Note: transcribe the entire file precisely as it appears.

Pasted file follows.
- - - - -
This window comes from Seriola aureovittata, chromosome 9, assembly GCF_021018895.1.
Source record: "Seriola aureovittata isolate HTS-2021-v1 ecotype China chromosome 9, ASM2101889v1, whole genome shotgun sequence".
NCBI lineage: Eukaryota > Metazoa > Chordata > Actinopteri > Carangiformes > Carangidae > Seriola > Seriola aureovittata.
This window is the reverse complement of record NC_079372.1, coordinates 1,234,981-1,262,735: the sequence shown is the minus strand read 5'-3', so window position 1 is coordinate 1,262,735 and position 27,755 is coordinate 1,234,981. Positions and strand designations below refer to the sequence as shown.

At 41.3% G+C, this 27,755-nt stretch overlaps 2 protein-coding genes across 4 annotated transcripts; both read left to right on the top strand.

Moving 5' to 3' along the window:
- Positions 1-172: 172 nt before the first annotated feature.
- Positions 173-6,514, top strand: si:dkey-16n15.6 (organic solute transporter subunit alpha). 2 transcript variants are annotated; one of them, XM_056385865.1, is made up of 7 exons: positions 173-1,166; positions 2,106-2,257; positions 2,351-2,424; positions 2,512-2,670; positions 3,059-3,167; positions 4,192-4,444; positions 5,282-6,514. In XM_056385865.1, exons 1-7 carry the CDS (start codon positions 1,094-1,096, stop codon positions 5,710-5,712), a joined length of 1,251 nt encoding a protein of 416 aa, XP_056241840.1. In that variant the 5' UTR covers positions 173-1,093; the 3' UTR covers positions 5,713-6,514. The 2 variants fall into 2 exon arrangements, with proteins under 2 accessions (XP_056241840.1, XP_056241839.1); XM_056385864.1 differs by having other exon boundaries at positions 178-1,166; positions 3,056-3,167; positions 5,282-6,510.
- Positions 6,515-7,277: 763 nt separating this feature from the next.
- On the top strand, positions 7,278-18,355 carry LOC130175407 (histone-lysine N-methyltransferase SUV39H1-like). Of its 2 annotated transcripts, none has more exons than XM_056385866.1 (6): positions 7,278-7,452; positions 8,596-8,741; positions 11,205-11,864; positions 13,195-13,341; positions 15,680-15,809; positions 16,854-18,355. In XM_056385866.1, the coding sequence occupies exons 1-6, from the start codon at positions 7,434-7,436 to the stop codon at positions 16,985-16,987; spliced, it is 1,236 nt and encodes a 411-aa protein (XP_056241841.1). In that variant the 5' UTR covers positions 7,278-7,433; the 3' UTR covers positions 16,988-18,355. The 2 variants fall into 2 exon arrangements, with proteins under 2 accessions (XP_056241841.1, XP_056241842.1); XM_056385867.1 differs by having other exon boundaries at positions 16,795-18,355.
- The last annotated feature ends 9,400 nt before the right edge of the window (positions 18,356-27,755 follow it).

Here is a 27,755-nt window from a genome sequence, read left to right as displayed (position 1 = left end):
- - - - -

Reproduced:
This window comes from Seriola aureovittata, chromosome 9, assembly GCF_021018895.1.
Source record: "Seriola aureovittata isolate HTS-2021-v1 ecotype China chromosome 9, ASM2101889v1, whole genome shotgun sequence".
NCBI lineage: Eukaryota > Metazoa > Chordata > Actinopteri > Carangiformes > Carangidae > Seriola > Seriola aureovittata.
This window is the reverse complement of record NC_079372.1, coordinates 1,234,981-1,262,735: the sequence shown is the minus strand read 5'-3', so window position 1 is coordinate 1,262,735 and position 27,755 is coordinate 1,234,981. Positions and strand designations below refer to the sequence as shown.

At 41.3% G+C, this 27,755-nt stretch overlaps 2 protein-coding genes across 4 annotated transcripts; both read left to right on the top strand.

Moving 5' to 3' along the window:
- Positions 1-172: 172 nt before the first annotated feature.
- Positions 173-6,514, top strand: si:dkey-16n15.6 (organic solute transporter subunit alpha). 2 transcript variants are annotated; one of them, XM_056385865.1, is made up of 7 exons: positions 173-1,166; positions 2,106-2,257; positions 2,351-2,424; positions 2,512-2,670; positions 3,059-3,167; positions 4,192-4,444; positions 5,282-6,514. In XM_056385865.1, exons 1-7 carry the CDS (start codon positions 1,094-1,096, stop codon positions 5,710-5,712), a joined length of 1,251 nt encoding a protein of 416 aa, XP_056241840.1. In that variant the 5' UTR covers positions 173-1,093; the 3' UTR covers positions 5,713-6,514. The 2 variants fall into 2 exon arrangements, with proteins under 2 accessions (XP_056241840.1, XP_056241839.1); XM_056385864.1 differs by having other exon boundaries at positions 178-1,166; positions 3,056-3,167; positions 5,282-6,510.
- Positions 6,515-7,277: 763 nt separating this feature from the next.
- On the top strand, positions 7,278-18,355 carry LOC130175407 (histone-lysine N-methyltransferase SUV39H1-like). Of its 2 annotated transcripts, none has more exons than XM_056385866.1 (6): positions 7,278-7,452; positions 8,596-8,741; positions 11,205-11,864; positions 13,195-13,341; positions 15,680-15,809; positions 16,854-18,355. In XM_056385866.1, the coding sequence occupies exons 1-6, from the start codon at positions 7,434-7,436 to the stop codon at positions 16,985-16,987; spliced, it is 1,236 nt and encodes a 411-aa protein (XP_056241841.1). In that variant the 5' UTR covers positions 7,278-7,433; the 3' UTR covers positions 16,988-18,355. The 2 variants fall into 2 exon arrangements, with proteins under 2 accessions (XP_056241841.1, XP_056241842.1); XM_056385867.1 differs by having other exon boundaries at positions 16,795-18,355.
- The last annotated feature ends 9,400 nt before the right edge of the window (positions 18,356-27,755 follow it).

Here is a 27,755-nt window from a genome sequence, read left to right as displayed (position 1 = left end):